Conversely, the most evident weak point of DAs is that, more than ten years after the Law of Orientation, it is still impossible to know more about the DA phenomenon because there is no constantly updated information about regional choices, regional legal sources or DAs actually operative, nor is there a regional system for monitoring DA performance.

In comparison with the LEADER method one may evaluate DAs’ critical points, looking at three “genetic” weaknesses:

  • DAs do not form a network among themselves. So, within their own regulation, they have neither territorial cooperation nor a place to exchange their experiences.

  • Only some DAs can rely on a certain perspective of financial support, as successful implementation of medium term planning is requested for this.

  • They lack a monitoring system by third parties. Every Region has made monitoring compulsory by law. But - especially in cases where the law already provides for a regional non-financial line dedicated to the DA - there are no actual evaluations of effectiveness of the method, nor even homogeneous surveys able to present more generalised elements of assessment.

So, even if still an expanding phenomenon, the DA method lacks an evaluation system, such as that of LEADER, to permit learning from mistakes and the updating itself, rather than fostering ineffective consumerism of policy tools.


This article aimed to create the conditions for carrying out research on national scale into DAs, starting from an unclear political, juridical and economic context. Thanks to the “reconstructive reading” of the legal bases as well as of the conceptual economic framework, and to desk research into DAs shaped by regional laws, we analysed how the basic components of the district conceptual framework were elaborated by the different Regions in such a way as to ensure the conditions for displaying the potential of the ‘district process’. Even if we could not identify a specific pattern because of the different political approaches developed over time, a methodological approach was found that allowed us to outline the DAs’ common points and their economic mechanisms and to collect them into a general definition.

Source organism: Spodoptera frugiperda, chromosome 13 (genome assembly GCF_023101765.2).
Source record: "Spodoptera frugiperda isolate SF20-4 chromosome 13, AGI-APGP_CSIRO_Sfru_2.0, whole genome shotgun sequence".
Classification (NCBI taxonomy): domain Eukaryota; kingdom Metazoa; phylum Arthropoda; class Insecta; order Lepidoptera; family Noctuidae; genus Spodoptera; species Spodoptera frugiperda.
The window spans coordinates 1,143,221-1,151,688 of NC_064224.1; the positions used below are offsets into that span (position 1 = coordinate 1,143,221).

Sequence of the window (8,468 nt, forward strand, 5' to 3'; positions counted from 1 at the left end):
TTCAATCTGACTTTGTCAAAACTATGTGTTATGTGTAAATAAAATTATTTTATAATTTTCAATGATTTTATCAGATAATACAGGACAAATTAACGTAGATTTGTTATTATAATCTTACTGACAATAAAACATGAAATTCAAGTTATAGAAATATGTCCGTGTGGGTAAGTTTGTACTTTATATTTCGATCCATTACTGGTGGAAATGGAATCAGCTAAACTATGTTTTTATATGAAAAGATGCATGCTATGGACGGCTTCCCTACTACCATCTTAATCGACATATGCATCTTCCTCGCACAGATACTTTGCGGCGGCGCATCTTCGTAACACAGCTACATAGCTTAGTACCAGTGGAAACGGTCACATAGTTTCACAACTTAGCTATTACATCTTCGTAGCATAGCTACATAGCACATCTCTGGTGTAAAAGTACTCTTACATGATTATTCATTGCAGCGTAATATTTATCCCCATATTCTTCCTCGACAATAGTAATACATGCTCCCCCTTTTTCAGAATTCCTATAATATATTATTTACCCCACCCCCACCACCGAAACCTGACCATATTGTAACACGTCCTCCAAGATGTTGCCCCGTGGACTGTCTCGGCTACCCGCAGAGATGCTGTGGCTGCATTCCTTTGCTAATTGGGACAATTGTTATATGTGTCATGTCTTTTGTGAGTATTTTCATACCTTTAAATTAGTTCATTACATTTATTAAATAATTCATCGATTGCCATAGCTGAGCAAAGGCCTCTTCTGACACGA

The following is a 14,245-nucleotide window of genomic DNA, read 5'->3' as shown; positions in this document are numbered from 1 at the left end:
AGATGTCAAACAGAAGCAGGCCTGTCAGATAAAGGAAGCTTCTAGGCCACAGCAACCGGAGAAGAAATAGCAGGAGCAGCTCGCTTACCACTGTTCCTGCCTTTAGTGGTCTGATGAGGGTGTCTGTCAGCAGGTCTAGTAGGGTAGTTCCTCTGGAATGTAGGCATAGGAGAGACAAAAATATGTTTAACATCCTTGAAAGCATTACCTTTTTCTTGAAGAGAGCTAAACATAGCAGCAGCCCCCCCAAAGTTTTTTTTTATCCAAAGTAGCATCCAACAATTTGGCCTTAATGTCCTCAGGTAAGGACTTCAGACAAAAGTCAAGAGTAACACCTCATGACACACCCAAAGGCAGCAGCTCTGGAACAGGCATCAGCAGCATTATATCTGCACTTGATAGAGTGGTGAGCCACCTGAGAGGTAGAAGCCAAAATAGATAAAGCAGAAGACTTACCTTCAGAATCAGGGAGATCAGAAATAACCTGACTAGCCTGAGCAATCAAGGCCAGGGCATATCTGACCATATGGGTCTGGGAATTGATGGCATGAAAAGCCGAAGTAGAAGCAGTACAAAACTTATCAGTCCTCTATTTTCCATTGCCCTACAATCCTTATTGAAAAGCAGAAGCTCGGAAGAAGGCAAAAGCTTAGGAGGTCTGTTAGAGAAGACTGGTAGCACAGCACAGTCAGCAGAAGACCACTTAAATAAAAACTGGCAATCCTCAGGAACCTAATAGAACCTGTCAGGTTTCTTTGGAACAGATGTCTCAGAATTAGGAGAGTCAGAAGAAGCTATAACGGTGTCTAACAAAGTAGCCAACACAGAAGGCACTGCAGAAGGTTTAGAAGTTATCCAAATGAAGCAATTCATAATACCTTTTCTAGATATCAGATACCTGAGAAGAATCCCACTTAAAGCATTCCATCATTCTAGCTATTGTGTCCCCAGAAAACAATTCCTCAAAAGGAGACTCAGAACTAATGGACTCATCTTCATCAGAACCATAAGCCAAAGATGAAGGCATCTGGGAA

On this basis, it was possible to develop a general reflection on the possible future use and utility of DAs, integrating them into the coming programming period. At the same time, some of these reflections on DAs may offer suggestions for other Countries where the same regulation is in force. So, the chances for the coming years are linked to different scenarios, whether the main purpose is either reinforcing weak and marginal rural systems or enhancing competitiveness of strategic supply chains. Two ways are possible:

  • assimilating DAs and LAGs indicated for developing and implementing multi-fund local strategies (CLLD). This depends on the success of DAs , i.e. whether DAs emerge as an example of stable organisation of the local economy and good governance or not.

  • including DAs in the ‘bundle’ of the co-operation measure : constituting new clusters and networks for the wide range of aims covered by the law; referring to supported implementation by groups of public and private partners of local development strategies.

These new opportunities would allow Regions to overcome some of the weaknesses highlighted and have systems in place for standardised, constant monitoring and evaluating in the medium term. Regions could also make use of the results of evaluation and monitoring, which would be available for the first time; to improve DA methods, just as the LEADER method was improved over time.

In conclusion we remark that this paper refers to the findings of the first survey of DAs, developed on national scale. Although it contributes towards classifying some early points, many questions remain open for further research.


a‘Region’ includes also the autonomous Provinces of Trento and Bolzano, which can legislate just like a Region.

bLegislative decree 18 May 2001 n. 228 « Orientation and modernization of the agricultural sector in accordance with Article 7 of Law 57 of March 5, 2001». Published on G.U. n.137 of 15/6/2001 Ord. Suppl. n.149. Art.13 «Rural and quality agro-food districts». It is also named ‘Orientation Law’ in analogy with the French ‘Loi d’orientation agricole’.

cIn the following “DA” is used for generically indicating each type of district in agriculture.

dA not exhaustive list of studies on regional case studies includes: Pacciani (2003), Regione and Agenzia Regionale Servizi Sviluppo Agricolo (1999); Saraceno (1992);Casati et al. (1999); Pacciani (2002b); Pacciani (2003); Belletti and Marescotti (2004); Conti (2005); Aimone (2006); Toccaceli (2006); CNEL (2007); Fazio and Ricciardi (2008); Gulisano et al. (2008); Hoffmann (2008); Marangon (2008a); Marangon 2008b); Baldi and Casati (2009); Belletti and Marescotti (2010); Contò et al. (2010); Petrovich and Manzoni (2010); Caré et al. (2010); Contò and La Sala (2011); Garofoli (2011); Maizza (2010); Montresor et al. (2011); Tarangioli (2008); Tarangioli (2011); Spampinato and Timpanaro (2012).